People from other vehicles started running over to us – Is anyone hurt? Are you alright in there? Can you get out? One of the first was a retired police office who was helpful and calming. Another was the driver of the car ahead of us that had just missed being hit. She saw the whole thing in her rearview mirror and didn’t expect to see anyone able to get out of our vehicle after what happened. Another witness of everything was a lady behind us in a smaller car. She said if he hadn’t hit us he would have hit her head-on, which would have been a totally different end result. As it was, people collected and carried over pieces of my daughter’s Terrain – the tire, the rim, the axle, other things, and I don’t know how many people were on their cell phones calling 9-1-1 to get us help. We were told that our rear tire had been sent rolling and bouncing, hitting another car so that there were three vehicles involved at the scene, including the one who started it all and had spun in circles ending up way down the road from us and facing the ditch. 

It didn’t seem to be very long before paramedics arrived by ambulance, soon followed by a firetruck. (I’d never been that close to one when its siren is blaring – deafening!) Police officers soon appeared on the scene. I’d called my husband who, with my sweet sister-in-law who insisted on coming with him, had no trouble finding us due to the backed-up traffic.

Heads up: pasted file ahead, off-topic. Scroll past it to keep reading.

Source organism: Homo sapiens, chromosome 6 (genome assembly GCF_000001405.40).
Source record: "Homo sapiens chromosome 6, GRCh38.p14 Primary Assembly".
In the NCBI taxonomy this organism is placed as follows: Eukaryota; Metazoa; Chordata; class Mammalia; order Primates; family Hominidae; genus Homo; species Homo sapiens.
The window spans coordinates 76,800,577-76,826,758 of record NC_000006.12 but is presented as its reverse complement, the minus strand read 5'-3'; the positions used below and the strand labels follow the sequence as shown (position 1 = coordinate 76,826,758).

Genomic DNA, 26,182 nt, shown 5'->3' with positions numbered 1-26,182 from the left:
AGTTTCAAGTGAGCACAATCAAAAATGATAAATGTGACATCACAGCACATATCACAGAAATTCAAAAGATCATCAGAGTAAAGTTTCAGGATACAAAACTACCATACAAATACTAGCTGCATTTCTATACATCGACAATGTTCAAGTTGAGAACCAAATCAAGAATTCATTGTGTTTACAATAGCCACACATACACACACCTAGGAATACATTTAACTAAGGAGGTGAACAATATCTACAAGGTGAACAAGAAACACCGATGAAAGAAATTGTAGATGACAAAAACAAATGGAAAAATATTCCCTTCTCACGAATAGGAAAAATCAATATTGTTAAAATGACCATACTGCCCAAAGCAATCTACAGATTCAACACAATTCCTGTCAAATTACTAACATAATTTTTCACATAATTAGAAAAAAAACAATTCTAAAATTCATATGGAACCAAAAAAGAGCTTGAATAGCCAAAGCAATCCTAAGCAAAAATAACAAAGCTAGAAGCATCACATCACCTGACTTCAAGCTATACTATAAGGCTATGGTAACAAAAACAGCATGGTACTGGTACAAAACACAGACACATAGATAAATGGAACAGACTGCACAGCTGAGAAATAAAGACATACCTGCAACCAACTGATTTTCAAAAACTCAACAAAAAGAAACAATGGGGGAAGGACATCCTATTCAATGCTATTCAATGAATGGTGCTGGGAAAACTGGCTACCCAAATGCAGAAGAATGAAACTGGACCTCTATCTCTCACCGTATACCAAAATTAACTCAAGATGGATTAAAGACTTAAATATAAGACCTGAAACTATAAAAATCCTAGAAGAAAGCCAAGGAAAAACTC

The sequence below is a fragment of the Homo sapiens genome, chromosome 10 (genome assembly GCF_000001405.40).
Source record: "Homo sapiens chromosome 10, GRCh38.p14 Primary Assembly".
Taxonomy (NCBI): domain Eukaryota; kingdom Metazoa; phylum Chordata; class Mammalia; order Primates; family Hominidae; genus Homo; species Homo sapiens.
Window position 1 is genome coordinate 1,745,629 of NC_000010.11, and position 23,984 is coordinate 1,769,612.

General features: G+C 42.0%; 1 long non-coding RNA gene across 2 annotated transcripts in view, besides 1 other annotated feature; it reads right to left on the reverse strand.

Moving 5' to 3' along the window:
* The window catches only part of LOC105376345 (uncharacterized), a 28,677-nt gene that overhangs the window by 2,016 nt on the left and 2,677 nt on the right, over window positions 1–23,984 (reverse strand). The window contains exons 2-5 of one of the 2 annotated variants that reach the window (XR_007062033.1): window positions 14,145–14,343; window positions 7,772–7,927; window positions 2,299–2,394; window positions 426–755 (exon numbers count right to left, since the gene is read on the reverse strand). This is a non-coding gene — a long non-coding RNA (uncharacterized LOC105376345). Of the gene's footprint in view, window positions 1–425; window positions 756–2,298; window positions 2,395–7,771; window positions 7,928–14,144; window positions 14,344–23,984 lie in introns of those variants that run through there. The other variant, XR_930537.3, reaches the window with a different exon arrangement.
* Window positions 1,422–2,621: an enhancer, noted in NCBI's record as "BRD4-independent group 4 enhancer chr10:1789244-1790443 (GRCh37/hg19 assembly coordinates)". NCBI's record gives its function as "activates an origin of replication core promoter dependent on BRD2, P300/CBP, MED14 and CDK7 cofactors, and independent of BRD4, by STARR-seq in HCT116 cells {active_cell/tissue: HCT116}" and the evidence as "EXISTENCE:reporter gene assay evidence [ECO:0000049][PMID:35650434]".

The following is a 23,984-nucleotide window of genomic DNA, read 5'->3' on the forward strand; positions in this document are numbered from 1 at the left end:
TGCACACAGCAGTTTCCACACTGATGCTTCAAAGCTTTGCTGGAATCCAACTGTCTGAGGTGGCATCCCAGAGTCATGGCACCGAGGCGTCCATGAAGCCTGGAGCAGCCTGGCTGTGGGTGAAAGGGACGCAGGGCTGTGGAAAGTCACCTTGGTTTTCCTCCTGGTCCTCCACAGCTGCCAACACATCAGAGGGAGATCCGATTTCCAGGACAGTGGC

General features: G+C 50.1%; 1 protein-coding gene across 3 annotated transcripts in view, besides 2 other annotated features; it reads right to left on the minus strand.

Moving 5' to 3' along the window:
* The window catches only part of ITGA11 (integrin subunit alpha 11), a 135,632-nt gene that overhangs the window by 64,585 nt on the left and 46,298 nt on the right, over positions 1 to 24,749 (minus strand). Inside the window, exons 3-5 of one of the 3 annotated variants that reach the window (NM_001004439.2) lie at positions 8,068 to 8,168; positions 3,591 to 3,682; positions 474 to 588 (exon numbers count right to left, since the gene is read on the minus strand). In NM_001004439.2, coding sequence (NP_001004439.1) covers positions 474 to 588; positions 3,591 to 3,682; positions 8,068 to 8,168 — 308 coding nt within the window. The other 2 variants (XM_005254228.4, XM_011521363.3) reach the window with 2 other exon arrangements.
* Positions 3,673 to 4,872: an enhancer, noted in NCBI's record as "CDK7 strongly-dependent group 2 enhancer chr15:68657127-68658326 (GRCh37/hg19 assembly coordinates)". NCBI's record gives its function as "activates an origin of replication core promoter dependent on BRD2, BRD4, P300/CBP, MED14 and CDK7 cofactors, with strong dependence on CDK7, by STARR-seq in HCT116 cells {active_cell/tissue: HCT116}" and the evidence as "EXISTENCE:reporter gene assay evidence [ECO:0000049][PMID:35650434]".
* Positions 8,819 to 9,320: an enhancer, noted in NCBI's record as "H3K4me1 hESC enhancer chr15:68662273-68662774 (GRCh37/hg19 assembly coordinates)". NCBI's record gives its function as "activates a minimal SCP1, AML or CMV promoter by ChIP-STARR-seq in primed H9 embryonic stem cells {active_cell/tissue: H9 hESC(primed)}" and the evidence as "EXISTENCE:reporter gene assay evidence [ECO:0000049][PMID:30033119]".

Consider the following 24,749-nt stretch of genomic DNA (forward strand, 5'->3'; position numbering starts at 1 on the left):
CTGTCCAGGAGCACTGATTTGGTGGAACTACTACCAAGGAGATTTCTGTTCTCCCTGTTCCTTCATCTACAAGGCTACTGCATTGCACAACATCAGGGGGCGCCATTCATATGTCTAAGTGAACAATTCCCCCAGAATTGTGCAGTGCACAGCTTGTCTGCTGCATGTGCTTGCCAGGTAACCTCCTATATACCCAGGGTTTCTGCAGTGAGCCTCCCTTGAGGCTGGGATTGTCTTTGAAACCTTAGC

I relearned something that day about myself and human nature in general. We don’t know what we are capable of in times of trauma. My daughter was perfectly calm, perhaps more than usual, until it was all over. Her concern was for me and especially her son. I, on the other hand, was more angry than I’ve been in a long time. In jest but likely partly in seriousness, a paramedic told my husband they just were making sure I didn’t see the driver of the other car. I’d been seated on the ground and fighting back tears, trying to calm down, when a paramedic came to see if I was okay. I told him I was furious! “That’s my family! That’s my daughter, and that’s my grandson!” I felt the other driver was irresponsible, inattentive, and had put my family at risk. It’s like my sister-in-law said to me later, “Mama Bear can come out when we feel like someone has threatened our children/grandchildren.”